Introducing increased technology into the voting process may seem like a good way of increasing voting, after all technology exists to make our lives more convenient and processes more accessible. However, the roll-out of an electronic voting system, either through a phone app or online site, would be an immensely expensive and time-consuming thing to do, with the cost spiralling potentially into billions. Also, technology is not infallible, apps can crash, internet sites can be hacked or cloned by individuals with nefarious aims, or even rival states intent on sabotaging political structures. For all its faults, the current voting process is the path of least resistance.

In the absence of making voting a weekend experience, the most obvious methods of encouraging increased participation in the voting process are to incentivise voting or alternatively disincentivise non-voting. So, what do I mean by incentivising voting? Financial incentives would be the most likely approach, with voters being paid if they turn up at the ballot boxes. However, this sort of scenario would open the voting process up to potential malfeasance and corruption, with registrars taking bribes or potential robbery of funds used to pay voters. Another potential method of incentivised voting could be a reduction in council tax if individual participate. If it gets voters through the door, then it will prove its worth, especially in reducing the current burden on the Electoral Commission.

On the other side of the coin, disincentivising non-participation in the voting process could also be just as easy. Simply remove access to benefits or increase the financial burden on individuals. Individuals must be made to understand that non participation in voting is not something to aspire to.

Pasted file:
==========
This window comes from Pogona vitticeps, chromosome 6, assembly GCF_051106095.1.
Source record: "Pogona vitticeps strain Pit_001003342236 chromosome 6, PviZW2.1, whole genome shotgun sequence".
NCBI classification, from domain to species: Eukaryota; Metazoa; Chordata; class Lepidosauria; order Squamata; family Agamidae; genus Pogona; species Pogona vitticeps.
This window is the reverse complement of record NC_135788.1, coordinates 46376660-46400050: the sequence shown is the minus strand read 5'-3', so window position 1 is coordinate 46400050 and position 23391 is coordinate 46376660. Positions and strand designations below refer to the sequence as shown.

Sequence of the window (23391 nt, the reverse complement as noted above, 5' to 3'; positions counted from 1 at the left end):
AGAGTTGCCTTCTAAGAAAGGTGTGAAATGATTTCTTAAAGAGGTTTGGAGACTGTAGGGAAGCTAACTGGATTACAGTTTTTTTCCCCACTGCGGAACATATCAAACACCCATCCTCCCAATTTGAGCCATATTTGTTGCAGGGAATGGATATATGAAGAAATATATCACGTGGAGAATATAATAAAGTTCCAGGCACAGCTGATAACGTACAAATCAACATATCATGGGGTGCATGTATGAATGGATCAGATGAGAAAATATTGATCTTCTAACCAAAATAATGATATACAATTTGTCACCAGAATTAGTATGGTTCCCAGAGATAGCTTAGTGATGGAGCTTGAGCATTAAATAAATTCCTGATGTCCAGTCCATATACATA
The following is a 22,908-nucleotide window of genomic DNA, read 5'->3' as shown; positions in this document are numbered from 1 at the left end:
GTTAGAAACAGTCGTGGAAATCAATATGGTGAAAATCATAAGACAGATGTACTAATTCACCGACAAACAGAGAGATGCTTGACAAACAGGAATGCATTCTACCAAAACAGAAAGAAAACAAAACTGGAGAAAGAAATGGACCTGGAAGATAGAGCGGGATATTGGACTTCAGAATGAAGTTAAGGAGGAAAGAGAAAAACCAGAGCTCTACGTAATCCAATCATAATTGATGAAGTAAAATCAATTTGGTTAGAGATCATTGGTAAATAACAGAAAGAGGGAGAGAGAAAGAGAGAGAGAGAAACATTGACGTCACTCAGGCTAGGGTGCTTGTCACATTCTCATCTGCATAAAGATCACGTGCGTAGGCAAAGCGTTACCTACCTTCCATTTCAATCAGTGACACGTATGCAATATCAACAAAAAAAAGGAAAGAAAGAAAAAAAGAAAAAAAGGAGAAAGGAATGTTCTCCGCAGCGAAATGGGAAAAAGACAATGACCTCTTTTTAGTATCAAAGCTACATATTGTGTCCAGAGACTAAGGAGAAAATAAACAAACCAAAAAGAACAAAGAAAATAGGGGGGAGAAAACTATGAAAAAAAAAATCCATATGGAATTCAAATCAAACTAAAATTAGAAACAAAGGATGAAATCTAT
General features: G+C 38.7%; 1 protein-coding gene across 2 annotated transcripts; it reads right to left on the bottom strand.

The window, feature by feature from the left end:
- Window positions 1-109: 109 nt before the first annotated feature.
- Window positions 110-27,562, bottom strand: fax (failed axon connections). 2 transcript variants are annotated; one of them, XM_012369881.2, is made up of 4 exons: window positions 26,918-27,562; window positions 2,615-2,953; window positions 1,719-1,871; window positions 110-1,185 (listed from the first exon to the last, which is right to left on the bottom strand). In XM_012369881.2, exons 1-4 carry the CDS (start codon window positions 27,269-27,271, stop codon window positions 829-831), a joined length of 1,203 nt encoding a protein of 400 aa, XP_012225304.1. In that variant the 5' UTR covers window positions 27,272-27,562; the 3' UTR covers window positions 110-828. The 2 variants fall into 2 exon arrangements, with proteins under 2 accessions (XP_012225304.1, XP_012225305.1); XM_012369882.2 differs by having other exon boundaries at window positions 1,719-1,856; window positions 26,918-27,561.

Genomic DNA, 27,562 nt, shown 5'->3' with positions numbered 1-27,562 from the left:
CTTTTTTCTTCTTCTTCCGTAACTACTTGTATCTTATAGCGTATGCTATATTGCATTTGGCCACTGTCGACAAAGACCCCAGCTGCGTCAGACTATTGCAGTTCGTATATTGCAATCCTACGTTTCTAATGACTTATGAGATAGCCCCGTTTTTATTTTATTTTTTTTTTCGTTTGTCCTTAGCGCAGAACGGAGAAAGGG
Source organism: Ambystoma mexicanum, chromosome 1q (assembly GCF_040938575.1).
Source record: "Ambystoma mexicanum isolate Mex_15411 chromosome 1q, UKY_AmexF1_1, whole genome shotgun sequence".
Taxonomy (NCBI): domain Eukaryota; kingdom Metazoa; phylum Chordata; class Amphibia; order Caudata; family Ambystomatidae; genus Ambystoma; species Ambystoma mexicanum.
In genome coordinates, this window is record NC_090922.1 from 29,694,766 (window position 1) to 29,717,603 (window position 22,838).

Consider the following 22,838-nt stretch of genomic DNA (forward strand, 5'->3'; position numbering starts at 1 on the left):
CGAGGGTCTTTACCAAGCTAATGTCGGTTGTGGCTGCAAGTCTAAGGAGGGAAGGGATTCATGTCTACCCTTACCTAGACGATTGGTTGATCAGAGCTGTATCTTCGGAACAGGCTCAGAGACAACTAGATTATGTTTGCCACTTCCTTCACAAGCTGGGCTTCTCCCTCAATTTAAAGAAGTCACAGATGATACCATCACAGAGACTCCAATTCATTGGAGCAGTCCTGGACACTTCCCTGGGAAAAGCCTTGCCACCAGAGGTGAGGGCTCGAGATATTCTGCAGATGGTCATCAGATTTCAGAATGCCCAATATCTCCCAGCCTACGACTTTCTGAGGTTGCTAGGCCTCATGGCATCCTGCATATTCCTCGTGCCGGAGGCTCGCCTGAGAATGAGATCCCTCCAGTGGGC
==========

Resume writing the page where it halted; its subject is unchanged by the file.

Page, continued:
Incentivising the voting process

We have to turn the perception of voting away from the current negative standpoint to a more positive standpoint. To coin a marketing phrase, we have to get “bums on seats” and keep them there. One often muted but never followed up on method is to widen the age restriction for voting to include individuals under the age of 18, with the incentive being to be considered an adult. The age of 18 is considered to be a watershed, in which individuals are given the right to drive, they finish their education and so on.

Having the opportunity to vote, while a potent symbol of adulthood does not necessary guarantee that the individual will vote, after all there are lots of over 18s who don’t vote even with the opportunity. So, the emphasis has to be on drawing those young people into the process, through targeted campaigns and inclusive politicising by all the main parties. However, in allowing individuals to vote who are under the age of 18, you effectively triple the burden on the Electoral Commission because of the need to add these people to the voting rolls. So, is the burden worth it?

Another method of increasing voter turnout could potentially be giving voters the opportunity to select their own party candidates. Under the current system, individuals can be placed on the ballot merely by making a £500 deposit and submitting a few forms. While this may seem simple, the problem comes when campaigning begins because no matter the person’s political standpoint, money talks and the most likely candidate to win is the one who can command the most campaign financing.

Levelling the playing field